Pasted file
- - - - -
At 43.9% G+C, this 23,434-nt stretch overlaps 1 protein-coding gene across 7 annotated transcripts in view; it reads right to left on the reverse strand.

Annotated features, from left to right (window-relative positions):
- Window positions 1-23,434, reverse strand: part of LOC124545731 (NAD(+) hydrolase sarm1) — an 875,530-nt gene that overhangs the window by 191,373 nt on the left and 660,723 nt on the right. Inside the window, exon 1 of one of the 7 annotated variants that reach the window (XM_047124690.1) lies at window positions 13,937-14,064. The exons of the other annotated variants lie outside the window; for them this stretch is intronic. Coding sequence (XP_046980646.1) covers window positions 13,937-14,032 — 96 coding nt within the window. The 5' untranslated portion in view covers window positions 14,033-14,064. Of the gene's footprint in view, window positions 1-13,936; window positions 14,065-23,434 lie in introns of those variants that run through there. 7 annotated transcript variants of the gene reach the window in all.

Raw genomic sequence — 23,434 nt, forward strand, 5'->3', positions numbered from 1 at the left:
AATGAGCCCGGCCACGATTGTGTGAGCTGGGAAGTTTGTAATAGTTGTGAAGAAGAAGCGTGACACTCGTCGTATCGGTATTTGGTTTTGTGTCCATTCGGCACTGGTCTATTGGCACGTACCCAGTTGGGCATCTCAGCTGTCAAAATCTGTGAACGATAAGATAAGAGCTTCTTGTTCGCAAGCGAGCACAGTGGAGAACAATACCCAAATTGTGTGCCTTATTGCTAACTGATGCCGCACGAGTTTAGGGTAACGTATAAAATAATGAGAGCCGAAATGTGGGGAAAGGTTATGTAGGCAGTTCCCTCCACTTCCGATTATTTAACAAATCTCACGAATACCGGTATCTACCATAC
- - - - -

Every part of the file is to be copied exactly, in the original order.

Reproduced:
At 43.9% G+C, this 23,434-nt stretch overlaps 1 protein-coding gene across 7 annotated transcripts in view; it reads right to left on the reverse strand.

Annotated features, from left to right (window-relative positions):
- Window positions 1-23,434, reverse strand: part of LOC124545731 (NAD(+) hydrolase sarm1) — an 875,530-nt gene that overhangs the window by 191,373 nt on the left and 660,723 nt on the right. Inside the window, exon 1 of one of the 7 annotated variants that reach the window (XM_047124690.1) lies at window positions 13,937-14,064. The exons of the other annotated variants lie outside the window; for them this stretch is intronic. Coding sequence (XP_046980646.1) covers window positions 13,937-14,032 — 96 coding nt within the window. The 5' untranslated portion in view covers window positions 14,033-14,064. Of the gene's footprint in view, window positions 1-13,936; window positions 14,065-23,434 lie in introns of those variants that run through there. 7 annotated transcript variants of the gene reach the window in all.

Raw genomic sequence — 23,434 nt, forward strand, 5'->3', positions numbered from 1 at the left:
AATGAGCCCGGCCACGATTGTGTGAGCTGGGAAGTTTGTAATAGTTGTGAAGAAGAAGCGTGACACTCGTCGTATCGGTATTTGGTTTTGTGTCCATTCGGCACTGGTCTATTGGCACGTACCCAGTTGGGCATCTCAGCTGTCAAAATCTGTGAACGATAAGATAAGAGCTTCTTGTTCGCAAGCGAGCACAGTGGAGAACAATACCCAAATTGTGTGCCTTATTGCTAACTGATGCCGCACGAGTTTAGGGTAACGTATAAAATAATGAGAGCCGAAATGTGGGGAAAGGTTATGTAGGCAGTTCCCTCCACTTCCGATTATTTAACAAATCTCACGAATACCGGTATCTACCATAC